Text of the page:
2. The Problem Setup: Dynamics of a Non-Symmetrical Deadzone Nonlinearity

A common representation of a non-symmetrical deadzone nonlinearity, shown in Figure 1, described in [1] as follows

(1)

where denotes the output of deadzone function preceding a plant input, is the slope of the lines, is the width of the deadzone distance, and is the input of the deadzone block as shown in Figure 1. A more convenient representation of a non-symmetrical deadzone was presented in [6] as

(2)

where represents a non-symmetrical saturation function given by

Figure 1. Non-symmetric deadzone nonlinearity at the input of a linear plant.

(3)

A novel representation for (2) was presented in [11] for an exact symmetrical deadzone by defining as the deadzone spacing function as

(4)

Consequently, the saturation function can be written as

(5)

In most applications the deadzone parameters are unknown or time and temperature varying. Instead, for de- veloping an inverse deadzone function as in [9] , we advocate a robust adaptive compensator that handles the variability of the deadzone parameters as part of an input disturbance. However, we outline some necessary and reasonable assumptions to be used in the proof of the efficacy of the proposed control methodology:

(A1) The deadzone parameters and.

(A2) The deadzone parameters, and are bounded as follows:

and.

(A3) Without any loss of generality, the slope of the deadzone is positive and is set to 1.

(A4) The output of the deadzone block is not available for measurement.

Remark 1. Assumptions (A1) and (A2) are the actual physical attributes of a real industrial deadzone and is adopted in the literature [6] . Therefore, the saturation function given by (4) can be shown to have an upper bound by closely analysing Equation (5). Using the general inequality rule we have

(6)

(7)

From Equations (6) from (7) we can state

(8)

Multiplying by the slope gives

(9)

The left hand side of (9) is the saturation function given by (5). In case of a non-symmetrical deadzone func- tion the upper-bound may be chosen by employing assumption (A2) as follows

(10)

where

(11)

The upper bounds will play a pivotal role to ensure the overall global stability of the close loop dynamics as will be demonstrated in the following section.

3. Robust Adaptive Controller Design

Considering the following nonlinear system with input deadzone nonlinearity described as

(12)

where the matrices and are given by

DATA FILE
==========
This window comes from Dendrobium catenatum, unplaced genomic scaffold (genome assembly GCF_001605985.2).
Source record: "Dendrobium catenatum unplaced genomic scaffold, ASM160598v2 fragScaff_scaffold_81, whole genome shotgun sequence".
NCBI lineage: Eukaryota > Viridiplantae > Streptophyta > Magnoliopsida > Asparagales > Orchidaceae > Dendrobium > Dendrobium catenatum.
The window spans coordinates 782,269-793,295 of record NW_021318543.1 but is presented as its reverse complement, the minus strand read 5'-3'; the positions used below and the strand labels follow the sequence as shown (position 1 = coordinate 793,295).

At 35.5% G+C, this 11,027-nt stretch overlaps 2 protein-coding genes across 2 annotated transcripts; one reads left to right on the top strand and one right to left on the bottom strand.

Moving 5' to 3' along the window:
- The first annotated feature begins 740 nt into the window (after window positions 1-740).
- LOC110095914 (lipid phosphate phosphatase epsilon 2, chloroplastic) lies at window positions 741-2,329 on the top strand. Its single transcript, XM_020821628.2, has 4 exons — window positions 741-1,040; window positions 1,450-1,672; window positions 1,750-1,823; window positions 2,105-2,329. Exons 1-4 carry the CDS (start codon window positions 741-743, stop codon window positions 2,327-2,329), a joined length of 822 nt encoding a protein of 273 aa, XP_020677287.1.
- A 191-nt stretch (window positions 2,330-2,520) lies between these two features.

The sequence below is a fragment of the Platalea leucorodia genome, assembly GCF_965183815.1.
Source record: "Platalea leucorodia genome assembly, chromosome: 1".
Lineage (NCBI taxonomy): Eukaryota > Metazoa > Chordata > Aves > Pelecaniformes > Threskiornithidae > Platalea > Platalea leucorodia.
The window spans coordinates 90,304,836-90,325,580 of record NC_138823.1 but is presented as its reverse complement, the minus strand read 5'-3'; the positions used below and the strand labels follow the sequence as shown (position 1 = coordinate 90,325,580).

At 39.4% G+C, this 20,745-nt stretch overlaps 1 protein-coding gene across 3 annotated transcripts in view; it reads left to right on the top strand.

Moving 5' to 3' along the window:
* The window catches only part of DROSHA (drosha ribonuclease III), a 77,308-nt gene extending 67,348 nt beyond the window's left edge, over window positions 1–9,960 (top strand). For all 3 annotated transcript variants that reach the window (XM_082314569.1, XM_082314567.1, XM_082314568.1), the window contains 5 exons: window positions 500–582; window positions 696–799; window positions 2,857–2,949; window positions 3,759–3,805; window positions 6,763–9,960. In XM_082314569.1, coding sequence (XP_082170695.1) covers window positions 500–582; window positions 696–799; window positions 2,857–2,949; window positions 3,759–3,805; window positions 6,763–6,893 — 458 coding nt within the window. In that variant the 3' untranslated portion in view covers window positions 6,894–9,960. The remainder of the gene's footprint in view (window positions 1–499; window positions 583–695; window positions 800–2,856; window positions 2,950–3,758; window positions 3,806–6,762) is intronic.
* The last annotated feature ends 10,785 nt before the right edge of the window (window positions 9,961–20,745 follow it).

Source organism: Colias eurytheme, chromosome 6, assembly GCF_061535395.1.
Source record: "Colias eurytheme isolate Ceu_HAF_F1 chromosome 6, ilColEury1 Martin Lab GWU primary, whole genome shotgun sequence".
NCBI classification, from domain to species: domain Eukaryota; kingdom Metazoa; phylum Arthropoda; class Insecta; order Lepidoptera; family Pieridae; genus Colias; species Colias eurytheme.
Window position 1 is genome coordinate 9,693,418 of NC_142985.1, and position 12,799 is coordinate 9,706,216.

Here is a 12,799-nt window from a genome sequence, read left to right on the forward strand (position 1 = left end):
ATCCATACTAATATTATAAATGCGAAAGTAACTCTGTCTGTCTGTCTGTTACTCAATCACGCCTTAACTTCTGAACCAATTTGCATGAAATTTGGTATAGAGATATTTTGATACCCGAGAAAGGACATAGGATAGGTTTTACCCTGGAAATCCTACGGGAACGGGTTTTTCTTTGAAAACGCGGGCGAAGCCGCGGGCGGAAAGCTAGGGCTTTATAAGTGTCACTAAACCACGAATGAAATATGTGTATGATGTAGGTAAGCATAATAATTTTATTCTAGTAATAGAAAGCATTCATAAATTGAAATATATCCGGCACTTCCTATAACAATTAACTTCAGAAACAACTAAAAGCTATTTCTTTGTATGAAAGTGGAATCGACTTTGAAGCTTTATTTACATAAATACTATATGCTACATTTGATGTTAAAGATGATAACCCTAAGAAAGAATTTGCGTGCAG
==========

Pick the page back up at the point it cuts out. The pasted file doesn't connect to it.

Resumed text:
And represents the unmeasurable disturbance. The collective bounds can be expressed as

(13)

Let the reference model to be tracked given by

(14)

where and is a reference signal. The tracking error dynamics may be written as fol- lows:

(15)

Inserting the deadzone equation (2) into (15) yields

(16)

Therefore, for the class of systems described in (13) and deadzone given in (7), we use the result stated as Lemma RANDM in [12] and modify it to ensure asymptotic convergence. The modified controller is

(17)

where, , , , and is the positive definite symmetric solution of the Algebraic Riccati equation (ARE). The adaptation is used to ensure robustness of the controller. The combined output of the com- pensator and the deadzone nonlinearity may be written as

(18)

Inserting the proposed control laws (17) and the output of the deadzone block given by Equation (18) into the error dynamics (16) results in the closed loop dynamics

(19)

The adaptation law for given by

(20)

where is a constant scalar.

Theorem. For the plant described by (12) with input deadzone (1), and the robust adaptive control law (17) along with the adaptive update law (20) will ensure the closed-loop stability and boundedness of tracking error, hence reducing the effects of deadzone.

Proof. Using the following positive definite control Lyapunov function

(21)

where differentiating along the trajectories of the system yields

(22)

(23)

Substituting for the closed loop dynamics given by (19) in (23) gives

(24)

Collecting terms and simplifying

(25)

Rearranging terms we get

(26)

The first term can be simplified by solving the Algebraic Reccati Equation given by

(27)

resulting in

(28)

Replacing the adaptation law (20) and replacing in (28) yields

(29)

(30)

So far the first two terms are negative. As for the third term we utilize the general inequality to establish proper bounds as follows

(31)

Using the inequality (13) to modify (31) to become

(32)

Therefore, the inequality of (32) can be incorporated in (30) as

(33)

By choosing the degree of freedom satisfying the condition and choosing to be great-

er than ensures that the first three terms of negative. Meanwhile, the last term in (33) can be upper bounded as follow